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Italy

  • By: Keri L. Heitner
  • In: Encyclopedia of Motherhood
  • Edited by: Andrea O'Reilly
  • Subject:Sociology of Gender, Parenting, Maternal Health

Italy's birthrate is the lowest in Europe and one-child families are typical. Maternity leave is for five months, and income-tested cash benefits are provided for children. Separation is more common than divorce. Although the Catholic Church fought referendums legalizing divorce and abortion, the practice of Catholicism has evolved toward a separation of the sacred and secular realms. Italy was rated high on reproductive health care. Family rights legislation passed in 1975 promoted spousal gender equality within a family.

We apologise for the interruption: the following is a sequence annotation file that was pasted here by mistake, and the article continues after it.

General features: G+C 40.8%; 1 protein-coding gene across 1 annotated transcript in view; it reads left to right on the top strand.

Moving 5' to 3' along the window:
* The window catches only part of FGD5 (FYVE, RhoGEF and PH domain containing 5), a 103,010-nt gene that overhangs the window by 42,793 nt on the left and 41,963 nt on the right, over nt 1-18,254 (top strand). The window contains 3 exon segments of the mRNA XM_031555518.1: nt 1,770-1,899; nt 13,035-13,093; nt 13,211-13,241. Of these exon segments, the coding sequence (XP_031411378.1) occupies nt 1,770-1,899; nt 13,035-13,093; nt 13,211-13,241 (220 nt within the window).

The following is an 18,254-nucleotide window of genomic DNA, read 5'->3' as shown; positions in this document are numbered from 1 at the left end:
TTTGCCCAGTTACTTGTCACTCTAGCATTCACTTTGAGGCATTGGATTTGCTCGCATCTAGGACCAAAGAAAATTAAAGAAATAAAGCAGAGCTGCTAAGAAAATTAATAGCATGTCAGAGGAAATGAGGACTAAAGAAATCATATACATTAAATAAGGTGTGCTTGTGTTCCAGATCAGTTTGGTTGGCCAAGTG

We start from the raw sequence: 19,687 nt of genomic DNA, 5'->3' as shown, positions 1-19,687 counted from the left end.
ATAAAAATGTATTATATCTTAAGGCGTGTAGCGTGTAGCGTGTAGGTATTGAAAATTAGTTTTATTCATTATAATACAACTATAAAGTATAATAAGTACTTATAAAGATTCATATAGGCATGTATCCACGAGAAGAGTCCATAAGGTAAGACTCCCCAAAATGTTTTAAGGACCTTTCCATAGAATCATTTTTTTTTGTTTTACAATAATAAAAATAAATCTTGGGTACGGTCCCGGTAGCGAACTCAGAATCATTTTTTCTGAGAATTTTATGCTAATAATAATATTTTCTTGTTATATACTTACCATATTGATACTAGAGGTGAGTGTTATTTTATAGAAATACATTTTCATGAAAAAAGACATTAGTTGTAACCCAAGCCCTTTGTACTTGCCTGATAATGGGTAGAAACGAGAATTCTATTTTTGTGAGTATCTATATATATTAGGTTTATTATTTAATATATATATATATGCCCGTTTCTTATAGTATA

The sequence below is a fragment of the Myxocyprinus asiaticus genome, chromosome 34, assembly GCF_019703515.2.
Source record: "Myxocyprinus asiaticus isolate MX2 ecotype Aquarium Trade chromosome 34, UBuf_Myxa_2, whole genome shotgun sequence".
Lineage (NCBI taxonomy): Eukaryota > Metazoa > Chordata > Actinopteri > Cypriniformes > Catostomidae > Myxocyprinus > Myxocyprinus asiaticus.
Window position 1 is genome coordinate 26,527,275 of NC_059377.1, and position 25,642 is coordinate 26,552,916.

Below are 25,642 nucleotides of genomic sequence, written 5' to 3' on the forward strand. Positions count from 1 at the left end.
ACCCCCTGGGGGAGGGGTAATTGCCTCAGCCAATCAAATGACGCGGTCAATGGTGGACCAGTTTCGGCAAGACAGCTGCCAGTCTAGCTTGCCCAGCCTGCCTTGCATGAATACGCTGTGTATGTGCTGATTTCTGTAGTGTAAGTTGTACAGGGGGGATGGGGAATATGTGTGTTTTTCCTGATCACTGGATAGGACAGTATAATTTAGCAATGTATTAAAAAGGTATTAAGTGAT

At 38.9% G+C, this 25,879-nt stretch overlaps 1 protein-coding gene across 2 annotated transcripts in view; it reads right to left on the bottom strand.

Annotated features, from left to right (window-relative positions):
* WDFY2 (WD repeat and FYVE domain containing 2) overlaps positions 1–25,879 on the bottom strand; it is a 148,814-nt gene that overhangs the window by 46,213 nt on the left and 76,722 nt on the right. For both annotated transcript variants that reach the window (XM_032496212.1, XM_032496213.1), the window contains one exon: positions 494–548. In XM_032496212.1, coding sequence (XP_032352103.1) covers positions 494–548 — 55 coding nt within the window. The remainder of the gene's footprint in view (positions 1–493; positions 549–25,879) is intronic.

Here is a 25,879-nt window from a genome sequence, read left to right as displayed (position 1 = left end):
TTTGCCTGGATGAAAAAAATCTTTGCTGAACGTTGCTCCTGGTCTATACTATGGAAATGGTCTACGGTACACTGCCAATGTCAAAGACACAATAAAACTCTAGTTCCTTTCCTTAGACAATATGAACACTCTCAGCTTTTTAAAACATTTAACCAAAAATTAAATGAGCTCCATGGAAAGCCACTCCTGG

Italy's birthrate in the lowest in the Western world at 1.33 children per woman, and the population is aging. The one-child family is the most typical. Italian women experience social and governmental pressure to have children to offset population loss, yet many either seek other roles or cannot ...

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